I am surprised by the aggressiveness of McCain's economic plans:
In his most wide-ranging speech on the economy, presumptive Republican nominee John McCain on Tuesday laid out an agenda that would change the tax code, freeze discretionary spending and temporarily suspend federal gas taxes. . . .
McCain, with the exception of military spending and veterans' benefits, called for a one-year freeze on the amount of money Congress allocates to discretionary programs.
"'Discretionary spending' is a term people throw around a lot in Washington, while actual discretion is seldom exercised. Instead, every program comes with a built-in assumption that it should go on forever, and its budget increase forever. My administration will change that way of thinking," McCain said.
Taxes: Time for a new system
In terms of taxes, McCain will make several proposals. Taking a page from the book of former Republican candidate Fred Thompson, McCain said he would offer an alternative tax system that would consist of just two tax rates and a larger standard deduction than under the current code. Tax filers would be allowed to choose whether they wished to file under the current system or the new one. . . .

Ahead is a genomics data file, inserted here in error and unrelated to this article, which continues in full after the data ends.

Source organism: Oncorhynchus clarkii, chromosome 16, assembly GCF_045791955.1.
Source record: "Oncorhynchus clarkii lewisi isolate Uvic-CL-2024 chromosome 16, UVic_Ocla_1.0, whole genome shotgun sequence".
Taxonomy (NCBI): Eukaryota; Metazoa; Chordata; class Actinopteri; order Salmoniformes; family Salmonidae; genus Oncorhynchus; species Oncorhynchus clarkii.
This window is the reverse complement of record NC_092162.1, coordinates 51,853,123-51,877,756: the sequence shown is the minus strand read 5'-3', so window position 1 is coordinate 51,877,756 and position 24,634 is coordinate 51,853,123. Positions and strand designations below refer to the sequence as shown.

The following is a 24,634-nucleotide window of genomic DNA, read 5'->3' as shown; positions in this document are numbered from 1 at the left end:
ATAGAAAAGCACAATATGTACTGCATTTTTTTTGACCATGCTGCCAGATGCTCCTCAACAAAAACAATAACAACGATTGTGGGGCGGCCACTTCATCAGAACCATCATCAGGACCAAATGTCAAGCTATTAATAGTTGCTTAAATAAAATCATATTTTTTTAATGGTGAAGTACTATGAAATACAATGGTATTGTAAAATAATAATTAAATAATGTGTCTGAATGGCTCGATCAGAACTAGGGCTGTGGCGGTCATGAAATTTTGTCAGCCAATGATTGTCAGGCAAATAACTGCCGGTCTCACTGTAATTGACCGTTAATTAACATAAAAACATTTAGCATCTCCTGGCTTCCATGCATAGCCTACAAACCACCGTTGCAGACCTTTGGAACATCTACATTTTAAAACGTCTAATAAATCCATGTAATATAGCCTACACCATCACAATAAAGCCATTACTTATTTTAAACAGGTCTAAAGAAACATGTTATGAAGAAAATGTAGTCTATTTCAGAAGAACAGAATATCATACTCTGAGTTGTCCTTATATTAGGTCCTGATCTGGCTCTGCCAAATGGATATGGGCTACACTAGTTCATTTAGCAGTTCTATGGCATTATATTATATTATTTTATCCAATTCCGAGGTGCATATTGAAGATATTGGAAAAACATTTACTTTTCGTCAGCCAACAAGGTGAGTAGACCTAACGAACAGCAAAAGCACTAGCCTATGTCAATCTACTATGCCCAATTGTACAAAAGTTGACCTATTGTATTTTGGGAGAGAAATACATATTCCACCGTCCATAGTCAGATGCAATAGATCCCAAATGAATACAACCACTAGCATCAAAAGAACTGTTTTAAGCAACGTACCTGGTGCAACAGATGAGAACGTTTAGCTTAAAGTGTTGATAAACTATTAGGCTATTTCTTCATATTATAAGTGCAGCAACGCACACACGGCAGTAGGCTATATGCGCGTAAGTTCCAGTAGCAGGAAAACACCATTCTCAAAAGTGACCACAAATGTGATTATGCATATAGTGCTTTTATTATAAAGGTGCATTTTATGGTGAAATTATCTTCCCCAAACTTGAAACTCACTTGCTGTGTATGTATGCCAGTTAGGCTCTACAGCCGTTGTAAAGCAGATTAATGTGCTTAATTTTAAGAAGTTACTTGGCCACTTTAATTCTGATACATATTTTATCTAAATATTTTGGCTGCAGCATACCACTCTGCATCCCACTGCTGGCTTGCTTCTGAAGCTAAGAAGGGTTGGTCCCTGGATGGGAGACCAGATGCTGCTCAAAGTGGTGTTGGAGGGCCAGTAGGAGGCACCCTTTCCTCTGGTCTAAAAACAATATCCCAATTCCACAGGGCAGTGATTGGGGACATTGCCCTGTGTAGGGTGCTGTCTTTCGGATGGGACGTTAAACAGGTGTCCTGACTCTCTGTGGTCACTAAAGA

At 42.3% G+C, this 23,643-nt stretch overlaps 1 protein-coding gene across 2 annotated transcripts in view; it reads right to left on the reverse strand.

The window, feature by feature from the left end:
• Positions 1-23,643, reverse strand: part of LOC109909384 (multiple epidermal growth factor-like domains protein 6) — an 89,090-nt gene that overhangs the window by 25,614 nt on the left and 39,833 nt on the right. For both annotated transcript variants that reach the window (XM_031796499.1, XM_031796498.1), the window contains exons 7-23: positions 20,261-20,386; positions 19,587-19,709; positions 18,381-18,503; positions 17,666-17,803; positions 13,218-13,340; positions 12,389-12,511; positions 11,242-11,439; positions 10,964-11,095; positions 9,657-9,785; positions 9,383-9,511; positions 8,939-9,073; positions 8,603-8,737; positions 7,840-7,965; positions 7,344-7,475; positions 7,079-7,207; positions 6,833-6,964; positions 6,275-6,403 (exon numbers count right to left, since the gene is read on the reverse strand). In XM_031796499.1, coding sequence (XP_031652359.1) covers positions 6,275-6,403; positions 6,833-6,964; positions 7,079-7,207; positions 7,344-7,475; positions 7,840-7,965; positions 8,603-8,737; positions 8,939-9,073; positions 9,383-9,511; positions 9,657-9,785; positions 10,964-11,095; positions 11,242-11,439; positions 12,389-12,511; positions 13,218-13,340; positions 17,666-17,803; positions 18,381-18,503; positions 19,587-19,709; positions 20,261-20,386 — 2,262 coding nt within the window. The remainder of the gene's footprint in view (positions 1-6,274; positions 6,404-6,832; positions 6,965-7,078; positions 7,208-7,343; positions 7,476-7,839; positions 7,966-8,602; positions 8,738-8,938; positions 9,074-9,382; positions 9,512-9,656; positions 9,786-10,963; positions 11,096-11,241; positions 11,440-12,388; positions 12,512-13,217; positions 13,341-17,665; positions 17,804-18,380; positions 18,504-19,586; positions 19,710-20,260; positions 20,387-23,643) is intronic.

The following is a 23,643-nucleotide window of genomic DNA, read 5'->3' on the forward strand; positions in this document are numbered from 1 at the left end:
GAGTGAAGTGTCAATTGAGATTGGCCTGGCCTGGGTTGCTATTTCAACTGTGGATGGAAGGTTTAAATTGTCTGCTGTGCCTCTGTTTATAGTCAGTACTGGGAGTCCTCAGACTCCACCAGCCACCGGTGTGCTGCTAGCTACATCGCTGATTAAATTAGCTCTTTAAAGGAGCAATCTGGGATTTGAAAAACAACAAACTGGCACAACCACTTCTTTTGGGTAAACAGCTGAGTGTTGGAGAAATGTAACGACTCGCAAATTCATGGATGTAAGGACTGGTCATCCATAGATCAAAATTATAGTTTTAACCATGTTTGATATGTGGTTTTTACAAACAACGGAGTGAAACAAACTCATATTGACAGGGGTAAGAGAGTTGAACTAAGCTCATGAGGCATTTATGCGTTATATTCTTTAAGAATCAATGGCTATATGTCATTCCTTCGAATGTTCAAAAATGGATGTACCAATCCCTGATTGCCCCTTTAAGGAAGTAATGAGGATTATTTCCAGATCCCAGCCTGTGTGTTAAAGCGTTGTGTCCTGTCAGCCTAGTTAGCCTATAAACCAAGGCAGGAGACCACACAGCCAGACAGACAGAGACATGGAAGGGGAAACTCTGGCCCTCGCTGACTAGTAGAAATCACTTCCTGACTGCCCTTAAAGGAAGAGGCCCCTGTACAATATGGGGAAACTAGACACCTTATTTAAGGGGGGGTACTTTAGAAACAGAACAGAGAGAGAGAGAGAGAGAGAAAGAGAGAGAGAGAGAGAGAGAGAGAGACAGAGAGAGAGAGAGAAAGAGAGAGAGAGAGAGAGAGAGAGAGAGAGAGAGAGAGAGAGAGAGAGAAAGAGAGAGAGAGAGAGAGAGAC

McCain also proposed phasing out the Alternative Minimum Tax and boosting the dependent child exemption from $3,500 to $7,000 per child.
For corporations, he said he would seek to lower the top corporate tax rate from 35% to 25%.
Oil, loans and jobs
In a proposal sure to get the most attention in the near-term given record-setting oil prices, McCain proposed a suspension of the federal gas tax from Memorial Day to Labor Day - traditionally the heaviest season for driving. At just over 18 cents per gallon, that would save the average driver about $2.35 every time he fills up his tank. . .
He also proposed that unemployment insurance taxes be used to build "a buffer account" for each worker, which he could draw on directly if he loses his job.
"We have an unemployment insurance program straight out of the 1950s. It was designed to assist workers through a few tough months during an economic downturn until their old jobs came back. That program has no relevance to the world we live in today," McCain said.
There is plenty for supporters to get excited about and for opponents to attack. In particular, expect complaints that McCain wants to privatize unemployment insurance.
And the best way to lower gas prices a dime or so would be for the government to suspend purchases for our strategic petroleum reserves and to reduce greatly the size of those reserves.